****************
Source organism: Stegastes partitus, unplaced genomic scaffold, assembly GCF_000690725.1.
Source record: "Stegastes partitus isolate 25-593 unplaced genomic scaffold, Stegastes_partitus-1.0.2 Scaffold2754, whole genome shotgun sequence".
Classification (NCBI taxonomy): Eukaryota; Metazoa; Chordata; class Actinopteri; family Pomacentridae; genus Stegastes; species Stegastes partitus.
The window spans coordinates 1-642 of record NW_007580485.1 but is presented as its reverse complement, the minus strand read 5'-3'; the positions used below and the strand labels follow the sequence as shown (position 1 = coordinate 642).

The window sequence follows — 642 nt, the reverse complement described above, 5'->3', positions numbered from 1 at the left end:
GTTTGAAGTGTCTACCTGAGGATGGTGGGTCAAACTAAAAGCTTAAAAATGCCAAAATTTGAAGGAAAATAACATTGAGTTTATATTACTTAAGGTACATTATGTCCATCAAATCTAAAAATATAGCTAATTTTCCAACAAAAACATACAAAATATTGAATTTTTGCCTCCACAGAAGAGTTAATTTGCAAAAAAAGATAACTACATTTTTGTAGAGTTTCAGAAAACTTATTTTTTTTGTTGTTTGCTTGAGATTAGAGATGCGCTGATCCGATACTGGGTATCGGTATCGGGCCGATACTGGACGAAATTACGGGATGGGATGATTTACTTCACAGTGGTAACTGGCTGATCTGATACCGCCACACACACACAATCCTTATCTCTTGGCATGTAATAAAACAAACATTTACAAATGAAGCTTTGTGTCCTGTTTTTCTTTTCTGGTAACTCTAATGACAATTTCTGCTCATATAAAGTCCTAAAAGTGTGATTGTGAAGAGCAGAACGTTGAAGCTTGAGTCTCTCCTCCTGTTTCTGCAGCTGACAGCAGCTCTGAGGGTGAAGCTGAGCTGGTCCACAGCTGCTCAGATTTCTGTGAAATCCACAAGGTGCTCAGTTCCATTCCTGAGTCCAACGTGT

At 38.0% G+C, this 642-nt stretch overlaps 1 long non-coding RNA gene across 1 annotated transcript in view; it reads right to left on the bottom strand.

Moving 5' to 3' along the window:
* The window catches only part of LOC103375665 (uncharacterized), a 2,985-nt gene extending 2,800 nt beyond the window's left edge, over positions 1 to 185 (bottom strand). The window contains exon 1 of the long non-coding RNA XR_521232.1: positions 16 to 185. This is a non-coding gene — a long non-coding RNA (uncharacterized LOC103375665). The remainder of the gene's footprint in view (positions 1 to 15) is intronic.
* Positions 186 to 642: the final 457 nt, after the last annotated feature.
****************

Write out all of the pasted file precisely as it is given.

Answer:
Source organism: Stegastes partitus, unplaced genomic scaffold, assembly GCF_000690725.1.
Source record: "Stegastes partitus isolate 25-593 unplaced genomic scaffold, Stegastes_partitus-1.0.2 Scaffold2754, whole genome shotgun sequence".
Classification (NCBI taxonomy): Eukaryota; Metazoa; Chordata; class Actinopteri; family Pomacentridae; genus Stegastes; species Stegastes partitus.
The window spans coordinates 1-642 of record NW_007580485.1 but is presented as its reverse complement, the minus strand read 5'-3'; the positions used below and the strand labels follow the sequence as shown (position 1 = coordinate 642).

The window sequence follows — 642 nt, the reverse complement described above, 5'->3', positions numbered from 1 at the left end:
GTTTGAAGTGTCTACCTGAGGATGGTGGGTCAAACTAAAAGCTTAAAAATGCCAAAATTTGAAGGAAAATAACATTGAGTTTATATTACTTAAGGTACATTATGTCCATCAAATCTAAAAATATAGCTAATTTTCCAACAAAAACATACAAAATATTGAATTTTTGCCTCCACAGAAGAGTTAATTTGCAAAAAAAGATAACTACATTTTTGTAGAGTTTCAGAAAACTTATTTTTTTTGTTGTTTGCTTGAGATTAGAGATGCGCTGATCCGATACTGGGTATCGGTATCGGGCCGATACTGGACGAAATTACGGGATGGGATGATTTACTTCACAGTGGTAACTGGCTGATCTGATACCGCCACACACACACAATCCTTATCTCTTGGCATGTAATAAAACAAACATTTACAAATGAAGCTTTGTGTCCTGTTTTTCTTTTCTGGTAACTCTAATGACAATTTCTGCTCATATAAAGTCCTAAAAGTGTGATTGTGAAGAGCAGAACGTTGAAGCTTGAGTCTCTCCTCCTGTTTCTGCAGCTGACAGCAGCTCTGAGGGTGAAGCTGAGCTGGTCCACAGCTGCTCAGATTTCTGTGAAATCCACAAGGTGCTCAGTTCCATTCCTGAGTCCAACGTGT

At 38.0% G+C, this 642-nt stretch overlaps 1 long non-coding RNA gene across 1 annotated transcript in view; it reads right to left on the bottom strand.

Moving 5' to 3' along the window:
* The window catches only part of LOC103375665 (uncharacterized), a 2,985-nt gene extending 2,800 nt beyond the window's left edge, over positions 1 to 185 (bottom strand). The window contains exon 1 of the long non-coding RNA XR_521232.1: positions 16 to 185. This is a non-coding gene — a long non-coding RNA (uncharacterized LOC103375665). The remainder of the gene's footprint in view (positions 1 to 15) is intronic.
* Positions 186 to 642: the final 457 nt, after the last annotated feature.